Memories and Emotions: consists of eight chapters written by experts in their respective fields.This segment examines one basic message: memories stand out and last longer when they are accompanied and highlighted by emotional experience. The message of this section of the book is the importance of interconnection of memory with emotions. With scientific detail and elaboration, the authors demonstrate the proteins in amygdala and hippocampus responsible for retention of memories are parts of the limbic system that overall is responsible for housing emotions denoting the common neuronic pathway for memory and emotions. In 1940s, while mapping specific components of the limbic system, Paul D McLean invoked the romantic notion that the limbic system is “the anatomy of emotions.”
The second part of the book consists of three chapters. It examines the sensorimotor side of “empathy pain,” the role of the anterior cingulate cortex in affective pain, and social cognition and response to embodied stimulation.
Also consists of three chapters. It is perhaps the most exciting part of the book. It deals with “The Dream in the dialogue between Psychoanalysis and Neuroscience.” One chapter dissects the neurobiological and psychoendocrinological anatomy of dreams and memory formation. In recalling events of the past as practiced in psychoanalysis, the brain’s physiology and even anatomy and morphology stands to be changed. This part of the book reminded me of another significant book recently published, “Train your Mind, Change your Brain” in which author Sharon Begley, a Wall Street Journal neuroscience reporter, shows how thinking can change the brain functionally and anatomically.
The two chapters of this part discuss fetal behavior. While the word embryology is seldom used, the authors of these two chapters examine in detail the onset of human fetal behaviour, and neurophysiologic impact and influence of nursing on the early organization of the infant mind.
With the knowledge that the basic instrument in the discipline of psychoanalysis is recall of memories, dreams and transference, the 21 authors of this book make a good case why there should be a robust and constant conversation between psychoanalysts and neurophysiologists. It is time for these disciplines to learn about and from each other. The authors invite readers, in most scholarly and convincing manner, that psychoanalysis, a powerful reservoir of volumes of memories, should integrate resources with neurophysiology and enjoy the mutual fertile and rich products. It is the expressed purpose of the book to further elaborate and understand the relationship between memory, dreams and neurobiological changes occurring during the experience and the course of psychoanalysis. This holy partnership is encouraged and the authors, like priests, are willing to bring about this holy matrimony to the world of science.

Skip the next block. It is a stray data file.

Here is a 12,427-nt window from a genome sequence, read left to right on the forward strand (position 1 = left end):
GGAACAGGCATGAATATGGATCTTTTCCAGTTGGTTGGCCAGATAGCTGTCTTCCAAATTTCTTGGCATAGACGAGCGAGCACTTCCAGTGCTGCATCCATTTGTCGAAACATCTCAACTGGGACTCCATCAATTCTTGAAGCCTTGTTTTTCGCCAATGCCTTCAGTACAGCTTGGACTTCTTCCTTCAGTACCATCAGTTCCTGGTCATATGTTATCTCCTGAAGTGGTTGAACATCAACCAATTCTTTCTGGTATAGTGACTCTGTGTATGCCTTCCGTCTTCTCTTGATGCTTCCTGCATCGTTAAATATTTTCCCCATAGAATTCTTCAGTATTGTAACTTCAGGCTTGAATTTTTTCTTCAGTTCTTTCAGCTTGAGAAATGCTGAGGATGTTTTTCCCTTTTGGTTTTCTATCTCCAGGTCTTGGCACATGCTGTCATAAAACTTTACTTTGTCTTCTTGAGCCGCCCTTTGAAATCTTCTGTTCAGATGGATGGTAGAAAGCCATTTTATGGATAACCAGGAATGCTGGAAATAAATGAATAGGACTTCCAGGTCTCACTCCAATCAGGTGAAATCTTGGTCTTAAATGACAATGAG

The downside of the book: It is a rather difficult read, I guess because it is a translated work. I do not know how much psychoanalysis and neurophysiology the translator, Mrs. Judy Baggott, has had. To a linguist, conversant with a variety of Eastern and Romance languages, the slip of the translator shows fairly frequently. Her skirt should be longer! However, this minor flaw should not dissuaded anyone form tackling this enormously informative and scholarly work.
*The writer is Adjunct Professor of Psychiatry, University of North Carolina School of Medicine at Chapel Hill, Distinguished Life fellow American Psychiatric Association, and Founding Editor and Editor-in-Chief, Wake County Physician Magazine (1995-2012). He serves as a Visiting Scholar and lecturer on Medicine, the Arts and Humanities at his alma mater the George Washington University School of Medicine and Health.